The comments of Sir Tim Hunt, Nobel laureate, at a lunch function at a science journalism conference in South Korea, have raised a storm of comment in response. Just in case you have missed his bon mots, he has asserted that the ‘trouble’ with ‘girls’ in the lab is that ‘you fall in love with them, they fall in love with you and when you criticise them they cry’. Yes, he did say that, and then he kind of apologised, saying it was ‘joke’ but also that he did mean what he said. You see, ‘emotional entanglements’ (!) ‘disrupt’ science and he felt the need to underline that. His solution? Sex-segregated labs, so that men would not be distracted by women. At this point you do wish he was kidding. A half-hearted apology for saying ‘silly’ things in a room full of female journalists does not quite cut it.
As other commentators have already pointed out, a saving grace of the incident may be that it has laid bare an open secret. When it comes to sexism, science hierarchies have unfortunate form. A smattering of female Nobel laureates, this year’s Field medal in mathematics, and the exposure of cases where awards were given to men when it was women in the lab who deserved the credit, do plenty to disabuse any notion that what Hunt might refer to as ‘the fairer sex’ are not up to scientific excellence. But the persistent scarcity of women in science – especially in the highest echelons – tells its own story. Only 17% of professors in STEM in the UK are female. The response is often that this simply reflects the fact that women are less likely to study sciences and to proceed into the profession. This is true, but not to the extent that the low figures suggest.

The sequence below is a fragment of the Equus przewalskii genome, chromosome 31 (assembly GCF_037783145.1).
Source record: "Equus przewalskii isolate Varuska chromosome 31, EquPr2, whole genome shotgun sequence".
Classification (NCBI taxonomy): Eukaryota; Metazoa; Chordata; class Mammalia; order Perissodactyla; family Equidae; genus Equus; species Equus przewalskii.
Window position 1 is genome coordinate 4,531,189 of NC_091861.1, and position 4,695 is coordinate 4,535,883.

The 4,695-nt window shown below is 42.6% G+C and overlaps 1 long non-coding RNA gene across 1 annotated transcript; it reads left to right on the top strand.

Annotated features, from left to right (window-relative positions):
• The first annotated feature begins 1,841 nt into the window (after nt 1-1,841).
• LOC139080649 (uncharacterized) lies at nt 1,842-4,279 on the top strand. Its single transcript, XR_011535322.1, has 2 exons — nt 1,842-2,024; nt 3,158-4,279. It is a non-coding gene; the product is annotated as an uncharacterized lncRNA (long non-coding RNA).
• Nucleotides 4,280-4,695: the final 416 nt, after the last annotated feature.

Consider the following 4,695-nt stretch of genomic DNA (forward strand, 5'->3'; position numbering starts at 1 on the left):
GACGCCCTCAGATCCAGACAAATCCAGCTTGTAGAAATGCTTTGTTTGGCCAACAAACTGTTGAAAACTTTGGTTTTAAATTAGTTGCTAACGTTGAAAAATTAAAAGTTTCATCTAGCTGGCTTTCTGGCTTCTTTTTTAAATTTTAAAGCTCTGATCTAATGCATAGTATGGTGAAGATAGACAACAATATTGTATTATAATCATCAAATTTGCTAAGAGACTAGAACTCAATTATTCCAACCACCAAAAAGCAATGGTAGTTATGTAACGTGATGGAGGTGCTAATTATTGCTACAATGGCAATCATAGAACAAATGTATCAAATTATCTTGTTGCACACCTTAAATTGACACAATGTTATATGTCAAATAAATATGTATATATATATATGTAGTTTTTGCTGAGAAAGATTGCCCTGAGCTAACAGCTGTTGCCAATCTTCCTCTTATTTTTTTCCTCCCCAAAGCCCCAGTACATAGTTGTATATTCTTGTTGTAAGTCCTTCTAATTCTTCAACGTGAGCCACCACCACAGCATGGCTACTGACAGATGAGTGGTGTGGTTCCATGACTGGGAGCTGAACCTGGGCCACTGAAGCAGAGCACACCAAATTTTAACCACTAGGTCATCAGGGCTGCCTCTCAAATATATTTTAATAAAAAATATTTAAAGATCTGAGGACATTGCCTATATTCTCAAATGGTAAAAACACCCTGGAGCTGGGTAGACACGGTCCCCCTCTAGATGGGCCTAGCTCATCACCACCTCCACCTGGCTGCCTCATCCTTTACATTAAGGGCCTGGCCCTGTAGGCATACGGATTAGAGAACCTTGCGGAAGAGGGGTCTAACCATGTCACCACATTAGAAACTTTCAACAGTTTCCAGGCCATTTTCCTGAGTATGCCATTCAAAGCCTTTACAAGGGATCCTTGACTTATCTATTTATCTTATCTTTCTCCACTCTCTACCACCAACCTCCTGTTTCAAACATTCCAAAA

The Royal Society, of which Hunt is a Fellow, has moved to distance itself from Hunt’s comments, saying that ‘science needs women’, but falling short in some eyes of repudiation of his remarks. The Society has had its own issues, having seen a fall in the number of Fellowships awarded to women under some recent schemes. Indeed, a recent investigation was launched to understand why only 2 of 43 early career University Research Fellowships were awarded to women in the last round – in previous years up to a third of awards went to women. The investigation was not able to pinpoint particular systemic reasons for the low number of awards to women, but a suite of initiatives to promote fellowships more actively to women scientists, and to train selection panels in issues relating to bias has been put in place. As I have blogged previously, unconscious bias has been identified – through systematic research no less – as an issue in recruitment and retention of scientists.
Perhaps Tim Hunt’s outburst might concentrate the collective mind on attitudes which may still affect women in science. After all, even Stephen Hawking declared women a ‘mystery’. It is incumbent on scientists now to ensure that the ‘problem’ of women in science is seen as a problem in the parts of the professional hierarchy, and not of women. Hunt’s idea that a ‘solution’ to the ‘distractions’ of women is to segregate them into labs of their own, is perhaps the most damaging of all. Women are not ‘the other’ – we are people working on equal terms to solve the problems of the world. And if that is not already actually the case, it is old men of science who have the problem.